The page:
A trend in recent years away from in-house manufacturing towards outsourcing - or the outsourcing of non-core areas - has emphasised the strategic importance of purchasing (Hunter, Bunn & Perreault, 2006).
Part of this movement towards outsourcing has involved a shift from product purchasing to solution purchasing.
In terms of the threat of new entrants, if an organisation does not manage their suppliers well, they may involve themselves in downstream investment - thereby becoming competitors of the firm (Mol, 2003).
Therefore, through the work of Porter and the identification of factors which determine industry profitability, the importance of the purchasing function began to be appreciated. Success factors in strategic supplier alliances: the buying company perspective.
Furthermore, it has been considered with a view towards current thinking and debate in the field of strategic purchasing. The impact of purchasing integration and practices on manufacturing performance.
A process that goes back to early civilisation, it's only in recent times the importance of efficient purchasing has been realised - and even later still, the acknowledgement of its strategic importance (Lysons & Farrington, 2006).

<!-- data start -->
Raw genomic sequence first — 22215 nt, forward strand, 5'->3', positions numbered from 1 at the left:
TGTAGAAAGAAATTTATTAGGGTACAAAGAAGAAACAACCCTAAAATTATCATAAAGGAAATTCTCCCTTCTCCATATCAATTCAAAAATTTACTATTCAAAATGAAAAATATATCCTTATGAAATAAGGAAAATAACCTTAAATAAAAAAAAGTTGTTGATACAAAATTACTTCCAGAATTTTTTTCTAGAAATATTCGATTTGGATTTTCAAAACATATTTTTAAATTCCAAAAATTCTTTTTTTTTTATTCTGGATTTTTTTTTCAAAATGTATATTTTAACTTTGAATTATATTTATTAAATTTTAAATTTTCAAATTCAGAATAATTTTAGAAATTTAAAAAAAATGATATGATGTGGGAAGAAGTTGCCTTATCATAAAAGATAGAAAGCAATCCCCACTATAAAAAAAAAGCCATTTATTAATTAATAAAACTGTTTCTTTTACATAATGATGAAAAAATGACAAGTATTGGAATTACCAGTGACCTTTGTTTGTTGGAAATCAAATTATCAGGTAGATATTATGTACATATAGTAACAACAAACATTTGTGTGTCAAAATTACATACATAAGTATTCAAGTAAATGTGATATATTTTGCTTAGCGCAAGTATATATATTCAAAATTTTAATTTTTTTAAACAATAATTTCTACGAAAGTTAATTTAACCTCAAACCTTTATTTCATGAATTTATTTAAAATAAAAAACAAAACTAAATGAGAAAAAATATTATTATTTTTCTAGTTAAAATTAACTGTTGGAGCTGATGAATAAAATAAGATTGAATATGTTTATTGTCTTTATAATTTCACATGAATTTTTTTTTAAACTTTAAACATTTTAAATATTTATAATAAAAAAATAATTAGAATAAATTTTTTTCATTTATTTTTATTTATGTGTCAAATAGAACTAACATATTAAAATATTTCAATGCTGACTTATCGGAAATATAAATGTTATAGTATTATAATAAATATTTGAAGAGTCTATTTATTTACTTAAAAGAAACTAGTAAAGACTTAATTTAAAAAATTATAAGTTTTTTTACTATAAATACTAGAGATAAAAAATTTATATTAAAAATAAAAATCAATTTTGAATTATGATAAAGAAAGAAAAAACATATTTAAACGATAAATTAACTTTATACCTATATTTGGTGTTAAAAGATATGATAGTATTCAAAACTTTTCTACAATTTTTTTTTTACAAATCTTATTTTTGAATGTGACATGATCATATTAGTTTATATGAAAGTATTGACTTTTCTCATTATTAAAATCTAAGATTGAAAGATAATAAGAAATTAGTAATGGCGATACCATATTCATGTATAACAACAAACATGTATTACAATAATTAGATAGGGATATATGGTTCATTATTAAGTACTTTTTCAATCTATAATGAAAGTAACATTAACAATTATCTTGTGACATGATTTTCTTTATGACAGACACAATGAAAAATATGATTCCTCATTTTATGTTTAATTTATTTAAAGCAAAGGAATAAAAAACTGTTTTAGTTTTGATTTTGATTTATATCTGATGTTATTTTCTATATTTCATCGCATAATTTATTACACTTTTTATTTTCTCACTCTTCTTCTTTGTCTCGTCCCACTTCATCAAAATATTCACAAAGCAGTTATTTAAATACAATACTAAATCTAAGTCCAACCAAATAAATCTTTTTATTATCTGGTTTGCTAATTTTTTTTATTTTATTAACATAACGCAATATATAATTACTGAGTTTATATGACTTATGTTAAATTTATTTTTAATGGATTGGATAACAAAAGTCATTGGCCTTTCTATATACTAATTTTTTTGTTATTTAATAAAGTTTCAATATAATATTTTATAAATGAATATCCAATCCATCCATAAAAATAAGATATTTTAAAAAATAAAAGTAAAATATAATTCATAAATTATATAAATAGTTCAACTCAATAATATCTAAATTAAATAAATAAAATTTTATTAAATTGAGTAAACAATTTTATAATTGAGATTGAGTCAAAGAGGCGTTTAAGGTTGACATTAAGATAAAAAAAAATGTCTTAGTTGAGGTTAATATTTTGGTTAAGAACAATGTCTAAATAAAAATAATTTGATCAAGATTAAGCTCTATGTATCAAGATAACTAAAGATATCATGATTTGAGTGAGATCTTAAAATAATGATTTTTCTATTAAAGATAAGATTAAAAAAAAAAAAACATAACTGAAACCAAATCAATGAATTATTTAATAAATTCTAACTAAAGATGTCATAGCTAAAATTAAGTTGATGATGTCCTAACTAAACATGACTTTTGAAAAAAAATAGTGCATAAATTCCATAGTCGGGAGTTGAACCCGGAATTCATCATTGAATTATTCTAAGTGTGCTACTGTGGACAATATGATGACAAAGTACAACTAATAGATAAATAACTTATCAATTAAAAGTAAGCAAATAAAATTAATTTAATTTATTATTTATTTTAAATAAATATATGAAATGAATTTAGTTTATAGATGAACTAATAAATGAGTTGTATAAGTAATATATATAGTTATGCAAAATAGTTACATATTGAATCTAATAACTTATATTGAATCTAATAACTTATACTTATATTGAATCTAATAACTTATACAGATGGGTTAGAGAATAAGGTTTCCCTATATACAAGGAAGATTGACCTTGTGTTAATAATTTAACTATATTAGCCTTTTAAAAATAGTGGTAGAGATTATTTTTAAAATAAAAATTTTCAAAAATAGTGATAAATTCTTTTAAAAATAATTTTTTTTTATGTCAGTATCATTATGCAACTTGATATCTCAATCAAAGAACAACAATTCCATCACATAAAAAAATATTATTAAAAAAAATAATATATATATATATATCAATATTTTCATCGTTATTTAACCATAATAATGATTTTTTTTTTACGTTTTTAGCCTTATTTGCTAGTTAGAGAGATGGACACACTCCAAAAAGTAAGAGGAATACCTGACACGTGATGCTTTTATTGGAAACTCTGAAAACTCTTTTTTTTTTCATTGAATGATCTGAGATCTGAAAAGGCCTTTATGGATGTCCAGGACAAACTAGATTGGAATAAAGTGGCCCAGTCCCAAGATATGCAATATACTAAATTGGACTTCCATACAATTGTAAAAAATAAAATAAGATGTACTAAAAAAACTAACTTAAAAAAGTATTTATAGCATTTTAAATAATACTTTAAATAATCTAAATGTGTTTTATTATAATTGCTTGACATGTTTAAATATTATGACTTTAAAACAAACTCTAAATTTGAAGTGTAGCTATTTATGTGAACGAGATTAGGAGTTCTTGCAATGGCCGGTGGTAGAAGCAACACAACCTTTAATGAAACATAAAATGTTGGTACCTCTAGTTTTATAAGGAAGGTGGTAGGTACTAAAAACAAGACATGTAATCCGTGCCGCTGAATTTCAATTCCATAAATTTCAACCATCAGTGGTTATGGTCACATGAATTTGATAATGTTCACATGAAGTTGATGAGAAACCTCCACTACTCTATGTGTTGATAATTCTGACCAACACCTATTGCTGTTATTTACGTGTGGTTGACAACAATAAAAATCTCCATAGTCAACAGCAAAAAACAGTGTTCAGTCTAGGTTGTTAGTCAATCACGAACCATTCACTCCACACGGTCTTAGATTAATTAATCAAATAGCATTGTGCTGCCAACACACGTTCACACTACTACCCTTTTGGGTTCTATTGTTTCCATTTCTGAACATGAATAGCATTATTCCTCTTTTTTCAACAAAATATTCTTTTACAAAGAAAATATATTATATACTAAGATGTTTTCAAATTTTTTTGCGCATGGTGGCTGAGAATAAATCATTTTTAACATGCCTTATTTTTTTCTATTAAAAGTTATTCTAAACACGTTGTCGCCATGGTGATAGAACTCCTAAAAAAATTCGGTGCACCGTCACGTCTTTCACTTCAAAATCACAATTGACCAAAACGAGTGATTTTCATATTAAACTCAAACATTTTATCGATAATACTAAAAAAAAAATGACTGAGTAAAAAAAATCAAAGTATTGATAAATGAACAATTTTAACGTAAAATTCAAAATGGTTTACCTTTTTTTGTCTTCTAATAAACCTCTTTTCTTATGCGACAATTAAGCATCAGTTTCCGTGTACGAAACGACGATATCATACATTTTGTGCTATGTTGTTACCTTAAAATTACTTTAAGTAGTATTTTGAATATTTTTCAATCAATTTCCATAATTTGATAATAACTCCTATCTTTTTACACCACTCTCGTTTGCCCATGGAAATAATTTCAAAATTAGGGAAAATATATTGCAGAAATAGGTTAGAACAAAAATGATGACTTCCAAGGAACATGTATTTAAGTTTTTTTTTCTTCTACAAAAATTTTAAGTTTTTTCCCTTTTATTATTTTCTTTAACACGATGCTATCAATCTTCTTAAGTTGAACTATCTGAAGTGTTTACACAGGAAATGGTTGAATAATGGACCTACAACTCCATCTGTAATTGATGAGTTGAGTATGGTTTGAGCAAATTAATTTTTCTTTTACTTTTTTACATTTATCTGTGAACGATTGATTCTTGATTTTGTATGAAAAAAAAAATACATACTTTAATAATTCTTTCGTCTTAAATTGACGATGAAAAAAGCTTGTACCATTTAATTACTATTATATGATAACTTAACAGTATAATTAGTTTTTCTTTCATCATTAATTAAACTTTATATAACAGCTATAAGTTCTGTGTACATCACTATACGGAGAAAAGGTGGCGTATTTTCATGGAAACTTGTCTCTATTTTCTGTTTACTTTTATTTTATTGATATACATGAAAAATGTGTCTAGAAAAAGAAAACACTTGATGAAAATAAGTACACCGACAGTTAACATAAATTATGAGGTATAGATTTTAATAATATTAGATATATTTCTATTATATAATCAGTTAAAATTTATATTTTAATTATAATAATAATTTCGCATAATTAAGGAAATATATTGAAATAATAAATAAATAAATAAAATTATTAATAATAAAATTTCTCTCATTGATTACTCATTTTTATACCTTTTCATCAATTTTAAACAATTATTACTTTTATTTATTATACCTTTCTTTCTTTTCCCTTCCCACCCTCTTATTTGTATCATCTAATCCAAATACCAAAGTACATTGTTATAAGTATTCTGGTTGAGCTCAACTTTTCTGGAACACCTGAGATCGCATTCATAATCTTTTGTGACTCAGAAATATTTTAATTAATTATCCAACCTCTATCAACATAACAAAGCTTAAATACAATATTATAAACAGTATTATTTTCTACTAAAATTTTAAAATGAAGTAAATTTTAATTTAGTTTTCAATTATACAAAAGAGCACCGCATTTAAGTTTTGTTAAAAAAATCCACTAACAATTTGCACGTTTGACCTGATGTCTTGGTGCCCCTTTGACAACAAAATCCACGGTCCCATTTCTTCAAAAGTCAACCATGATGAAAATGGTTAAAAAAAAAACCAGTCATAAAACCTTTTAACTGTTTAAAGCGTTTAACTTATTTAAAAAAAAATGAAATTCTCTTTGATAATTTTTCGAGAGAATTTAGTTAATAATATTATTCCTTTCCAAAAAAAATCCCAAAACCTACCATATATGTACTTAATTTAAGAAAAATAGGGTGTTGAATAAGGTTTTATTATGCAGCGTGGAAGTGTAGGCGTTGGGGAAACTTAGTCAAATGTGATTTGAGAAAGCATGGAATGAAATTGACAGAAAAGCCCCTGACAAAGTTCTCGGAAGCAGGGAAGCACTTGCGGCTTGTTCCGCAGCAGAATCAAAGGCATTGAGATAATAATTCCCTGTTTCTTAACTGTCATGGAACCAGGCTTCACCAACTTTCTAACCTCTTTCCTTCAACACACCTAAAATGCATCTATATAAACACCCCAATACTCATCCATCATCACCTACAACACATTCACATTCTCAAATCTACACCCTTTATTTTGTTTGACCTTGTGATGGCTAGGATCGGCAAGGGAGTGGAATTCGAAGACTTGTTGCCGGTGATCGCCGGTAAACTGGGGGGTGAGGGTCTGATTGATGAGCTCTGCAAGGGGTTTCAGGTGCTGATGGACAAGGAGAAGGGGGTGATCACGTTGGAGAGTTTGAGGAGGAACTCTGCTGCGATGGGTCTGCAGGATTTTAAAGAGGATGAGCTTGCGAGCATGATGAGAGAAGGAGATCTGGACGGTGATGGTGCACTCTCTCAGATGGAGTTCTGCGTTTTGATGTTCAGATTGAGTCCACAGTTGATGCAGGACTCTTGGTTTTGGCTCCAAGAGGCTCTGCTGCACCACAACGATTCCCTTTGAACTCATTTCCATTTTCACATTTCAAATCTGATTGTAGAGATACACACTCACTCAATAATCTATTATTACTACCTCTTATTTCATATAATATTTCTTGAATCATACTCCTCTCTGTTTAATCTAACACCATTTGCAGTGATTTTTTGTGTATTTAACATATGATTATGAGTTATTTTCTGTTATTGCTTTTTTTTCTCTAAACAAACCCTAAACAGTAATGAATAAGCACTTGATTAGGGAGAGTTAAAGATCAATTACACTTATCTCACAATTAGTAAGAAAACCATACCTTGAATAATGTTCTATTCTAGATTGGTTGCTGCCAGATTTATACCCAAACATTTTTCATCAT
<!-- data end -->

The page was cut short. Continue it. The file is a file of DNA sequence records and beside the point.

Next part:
To a large degree, companies now have access to similar resources.
With this comes the realisation that the competitive interface pitches supply chain against supply chain, with purchasing becoming vital due to the impact it can have on a company's bottom line (Heinrich, 2003). The influence of enterprise type on the purchasing decision process. Beyond Partnership: Strategies for innovation and lean supply.
Globalisation is also a factor in the increasingly strategic nature of purchasing.
Global purchasing is now seen as a weapon in the pursuit of enhanced profitability and performance by way of technological improvement and price advantage (Fagan, 1991). Toward a measure of competitive priorities for procurement.